Scabies (from the Latin, scabere, which means “to scratch”) is one of the most common skin conditions in the world. At any given time, over 100 million people throughout the world have scabies. It is caused by a very tiny mite which burrows in the skin. It is easily contagious with skin to skin contact. Entire families are often infected. Upon first infestation, it may take an individual over a month to begin itching, but if a person is reinfected, the itching can return within a day or two. This is related to the fact that the “itch” of scabies is primarily an “allergic” response by the person to the mite. Some patients only harbor a few scabies mites on their entire body, but they itch all over. Itching is usually worse at night, and itching is usually absent from the neck up.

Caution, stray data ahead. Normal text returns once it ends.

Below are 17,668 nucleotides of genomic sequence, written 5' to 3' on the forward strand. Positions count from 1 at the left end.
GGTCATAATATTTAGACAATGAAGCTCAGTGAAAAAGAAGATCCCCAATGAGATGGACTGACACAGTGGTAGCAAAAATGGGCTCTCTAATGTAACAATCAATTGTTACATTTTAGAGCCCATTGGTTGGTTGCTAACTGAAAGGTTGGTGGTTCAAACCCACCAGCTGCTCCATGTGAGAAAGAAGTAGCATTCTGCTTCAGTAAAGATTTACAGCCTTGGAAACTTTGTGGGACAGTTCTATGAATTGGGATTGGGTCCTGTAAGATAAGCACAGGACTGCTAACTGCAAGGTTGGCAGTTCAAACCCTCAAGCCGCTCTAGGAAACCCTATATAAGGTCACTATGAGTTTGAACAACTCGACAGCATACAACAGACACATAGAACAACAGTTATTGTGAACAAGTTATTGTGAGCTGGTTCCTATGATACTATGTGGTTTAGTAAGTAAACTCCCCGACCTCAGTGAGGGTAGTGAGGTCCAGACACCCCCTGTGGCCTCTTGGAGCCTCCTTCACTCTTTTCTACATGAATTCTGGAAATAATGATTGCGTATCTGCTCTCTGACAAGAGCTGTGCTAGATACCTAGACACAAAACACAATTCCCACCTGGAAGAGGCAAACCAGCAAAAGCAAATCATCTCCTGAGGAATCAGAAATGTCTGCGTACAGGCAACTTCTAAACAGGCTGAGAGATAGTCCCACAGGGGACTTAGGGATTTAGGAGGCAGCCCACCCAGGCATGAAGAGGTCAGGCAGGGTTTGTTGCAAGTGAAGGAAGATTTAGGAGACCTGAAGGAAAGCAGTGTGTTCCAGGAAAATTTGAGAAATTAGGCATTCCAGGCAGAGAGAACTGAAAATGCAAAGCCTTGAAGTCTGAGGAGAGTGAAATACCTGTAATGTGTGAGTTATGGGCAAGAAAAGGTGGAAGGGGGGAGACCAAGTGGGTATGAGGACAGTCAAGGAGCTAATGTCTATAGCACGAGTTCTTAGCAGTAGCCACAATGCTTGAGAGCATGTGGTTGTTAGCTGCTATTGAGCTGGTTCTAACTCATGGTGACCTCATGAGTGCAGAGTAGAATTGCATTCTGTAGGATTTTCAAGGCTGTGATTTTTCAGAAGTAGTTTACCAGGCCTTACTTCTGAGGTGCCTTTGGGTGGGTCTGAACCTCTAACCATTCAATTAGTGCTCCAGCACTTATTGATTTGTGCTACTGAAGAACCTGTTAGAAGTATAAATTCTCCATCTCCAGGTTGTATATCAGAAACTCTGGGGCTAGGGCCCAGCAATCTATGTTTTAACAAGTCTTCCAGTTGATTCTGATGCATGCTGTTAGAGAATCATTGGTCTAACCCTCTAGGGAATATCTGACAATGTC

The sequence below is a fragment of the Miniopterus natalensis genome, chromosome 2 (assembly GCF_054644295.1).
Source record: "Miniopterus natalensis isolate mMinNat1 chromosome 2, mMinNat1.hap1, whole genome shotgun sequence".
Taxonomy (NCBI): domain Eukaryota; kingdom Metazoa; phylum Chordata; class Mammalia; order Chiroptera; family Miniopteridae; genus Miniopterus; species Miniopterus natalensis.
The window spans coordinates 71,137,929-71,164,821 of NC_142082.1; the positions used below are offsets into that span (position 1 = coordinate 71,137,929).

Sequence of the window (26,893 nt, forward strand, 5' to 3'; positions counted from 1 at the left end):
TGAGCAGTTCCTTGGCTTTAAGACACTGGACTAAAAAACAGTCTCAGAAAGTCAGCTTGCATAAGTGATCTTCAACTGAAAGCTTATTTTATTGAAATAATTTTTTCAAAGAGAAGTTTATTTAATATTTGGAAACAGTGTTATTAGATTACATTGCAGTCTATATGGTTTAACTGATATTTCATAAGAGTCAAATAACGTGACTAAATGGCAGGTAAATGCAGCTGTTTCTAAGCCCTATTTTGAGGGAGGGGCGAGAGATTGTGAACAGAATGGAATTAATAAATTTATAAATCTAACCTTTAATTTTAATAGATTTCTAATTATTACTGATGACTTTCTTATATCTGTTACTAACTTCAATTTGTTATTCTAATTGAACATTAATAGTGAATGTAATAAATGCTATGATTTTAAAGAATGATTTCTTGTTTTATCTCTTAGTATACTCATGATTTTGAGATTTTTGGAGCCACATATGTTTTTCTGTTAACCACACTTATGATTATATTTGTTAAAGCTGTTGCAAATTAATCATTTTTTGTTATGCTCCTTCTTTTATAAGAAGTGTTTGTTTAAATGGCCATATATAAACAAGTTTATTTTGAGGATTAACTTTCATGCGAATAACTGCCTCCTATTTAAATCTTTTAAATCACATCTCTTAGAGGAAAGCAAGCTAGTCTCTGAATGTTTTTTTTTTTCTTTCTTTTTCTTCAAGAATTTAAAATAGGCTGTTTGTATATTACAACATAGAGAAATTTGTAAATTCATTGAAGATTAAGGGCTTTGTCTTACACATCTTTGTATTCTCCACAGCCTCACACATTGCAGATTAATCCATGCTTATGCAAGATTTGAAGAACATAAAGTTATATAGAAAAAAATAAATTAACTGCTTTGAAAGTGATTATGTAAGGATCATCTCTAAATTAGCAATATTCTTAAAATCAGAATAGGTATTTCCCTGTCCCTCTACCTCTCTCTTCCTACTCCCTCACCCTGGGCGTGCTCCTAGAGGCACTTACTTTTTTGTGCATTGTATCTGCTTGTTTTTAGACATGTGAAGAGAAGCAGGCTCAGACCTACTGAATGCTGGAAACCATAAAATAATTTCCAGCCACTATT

Treatment usually consists of a topical medication (e.g. Permethrin) and sometimes an oral medication (e.g. Ivermectin or Stromectol). A typical treatment course requires an application of the prescribed cream from the ears down OVER THE ENTIRE BODY (not just itchy areas). The cream is left on overnight and showered off in the AM. On the day following treatment, the patient washes all of their bed linens and all clothes worn over the prior week in a warm wash. The cream treatment is usually repeated overnight in 1 week, but the washing regimen need not be repeated. If oral medication is prescribed, it should be taken as directed.
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